|A liturgy with gravitas. Bishop Schneider in West Grinstead.
Arnold's book Wildmen, Warriors and Kings is surprising because he is a theological liberal. He thinks that the ordination of woman is obviously right and that clerical celibacy is bad. He thinks that feminism is good but that men need to have their own, parallel, 'men's movement' and 'men's spirituality'. He is a disciple of Robert Bly, who even contributes a preface to the book. Bly has some interesting things to say (for example in his Sibling Society) but is on occasion extremely negative about the Church. Bly and Arnold owe a lot to Jung, something which - without going into details - should set off a lot of alarm bells. (A good introduction is this MP3 talk.)
I give Arnold credit, nonetheless, for thinking about an issue most people then, and now, don't want to think about. Particularly impressive is his confrontation of the misandry, the hatred of men, which is found in the liberal theological environment he himself inhabited. Here are his reflections about modern liturgy: it is clear that the traditional Mass is not on his radar at all, but is nevertheless the answer to the problem he identifies.
Patrick Arnold: Wildmen, Warriors, and Kings (1992), p77-78
For many years liturgists felt that highly formalized worship services bored people and turned them off; "creative" liturgies were proposed as the solution. Unfortunately, the resulting Butterfly, Banner, and Balloon Extravaganzas severely alienated many men. The most saccharine outbreaks of forced liturgical excitement featured fluttering dancers floating down the aisles like wood-nymphs, goofy pseudo-rites forced on the congregation with almost fascist authoritarianism, and a host of silly schticks usually accompanied by inane music. It was exciting all right; any men felt exciting enough to rise from their pews and walk right out the door. What was their problem? It seems that most men are instantly turned off by surprise spontaneity in ritual circumstances; moreover, ceremonies that are entirely nice, sweet, and happy usually strike men as phoney and completely unconnected with the harsh world they experience every day.
What attracts men to public prayer, then? Men need a certain regularity and consistency in their worship; spontaneity has its appeal for men, but not in the midst of ritual. The highly popular masculine traditions of Judaism and Islam, for example, encourage set times, places, and formulae for daily prayer and worship, and men respond to these demands very well. Ritually, men like to know exactly what is expected of them and what the rules are; religion helps men when it challenges them to clear, reasonable, and achievable goals, whether liturgically or devotionally. Men like to be able to succeed at something; their lives are filled with enough failure, real and imagined, as it is.
Even more central to masculine worship is the notion of the Transcendent. In deemphasizing in recent generations a concern with absolutes and ultimates, heaven and hell, and eternity and infinity, modern Christianity has taken a decisive turn towards feminine religion, which is typically interested in the immanent and the incarnational, in finding God in the small things, the everyday, and the mundane. These are genuine Christian qualities and mark the beautiful spirituality of a Therese of Lisieux or a Mother Teresa of Calcutta; without doubt, men also need such grounding emphases. These traits are not, however, essentially masculine in nature. As liberal religion stresses increasingly the immanent and "horizontal" dimension of faith to the exclusion of the transcendent and "vertical" reality, it inadvertently ignores the voracious appetite of men for the Great, the Wholly Other, and the Eternal.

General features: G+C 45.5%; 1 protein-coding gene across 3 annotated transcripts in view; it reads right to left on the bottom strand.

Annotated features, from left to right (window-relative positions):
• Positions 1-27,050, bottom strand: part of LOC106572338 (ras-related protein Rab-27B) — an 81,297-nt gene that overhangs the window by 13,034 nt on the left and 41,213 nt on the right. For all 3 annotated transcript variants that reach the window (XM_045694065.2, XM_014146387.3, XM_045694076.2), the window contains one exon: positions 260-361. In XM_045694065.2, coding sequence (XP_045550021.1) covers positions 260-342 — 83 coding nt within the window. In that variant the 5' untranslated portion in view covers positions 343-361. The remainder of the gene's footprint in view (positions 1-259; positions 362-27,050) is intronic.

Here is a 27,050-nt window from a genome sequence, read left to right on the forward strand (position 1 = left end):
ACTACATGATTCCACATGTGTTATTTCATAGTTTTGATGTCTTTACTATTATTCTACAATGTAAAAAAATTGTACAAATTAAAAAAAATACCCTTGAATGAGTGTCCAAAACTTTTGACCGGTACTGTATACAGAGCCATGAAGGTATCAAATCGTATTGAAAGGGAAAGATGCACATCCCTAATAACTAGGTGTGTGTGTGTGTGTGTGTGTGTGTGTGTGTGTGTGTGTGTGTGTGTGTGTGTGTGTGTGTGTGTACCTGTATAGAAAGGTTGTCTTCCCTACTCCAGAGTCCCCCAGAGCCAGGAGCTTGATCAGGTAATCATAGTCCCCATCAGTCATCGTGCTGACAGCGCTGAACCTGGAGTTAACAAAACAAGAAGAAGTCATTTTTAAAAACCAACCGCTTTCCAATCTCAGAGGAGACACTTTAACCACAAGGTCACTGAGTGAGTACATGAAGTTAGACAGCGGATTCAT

A liturgy or a sermon that truly speaks to men will tend to "pitch" men outside themselves, confront them with the Absolute, and offer them an eschatological viewpoint on life. Admittedly, this is hard to do in the Mass or eucharistic liturgy, which is structured around the domestic motif of the dining table. Yet a service that simply emphasizes the sacredness and eternity of the eucharistic actions, the infinite value of the ceremony, and the worldwide solidarity of the prayer is already on the way to capturing the male imagination.
If we are to ask makes to take worship seriously, we ought to provide rites which are serious. A liturgy that appeals to men possesses a quality the Hebrews called kabod ('glory') and the Romans gravitas ('gravity'); both words at root means 'weightiness' and connote a sense of dignified importance and seriousness. Ceremonies that are trivial or flighty don't command male respect. This does not mean liturgies have to be grim or long; ...
A final comment on one particular kind of liturgy is in order here. One of the most alienating worship services that most men ever encounter is their own wedding ceremony. The blunt truth is that Christian nuptials are rarely celebrated anymore as a rite truly sensitive to the spiritual needs of both husband and wife. On the contrary, the typical wedding is often a once-in-a-lifetime chance for the bride and her mother to fulfil their childhood fantasies. No expense is too high or detail too frivolous. While some men endure the numerous niceties and high expense with generosity, others visibly grind their teeth and roll their eyes at all the gushing over and fluttering about. Does anyone really ask men what kind of wedding rite they would prefer and give them choices any more meaningful than which Karen Carpenter song will be sung? Real liturgical reform is in order here; men, too, have a right to find their wedding ceremony a meaningful and appropriate experience.
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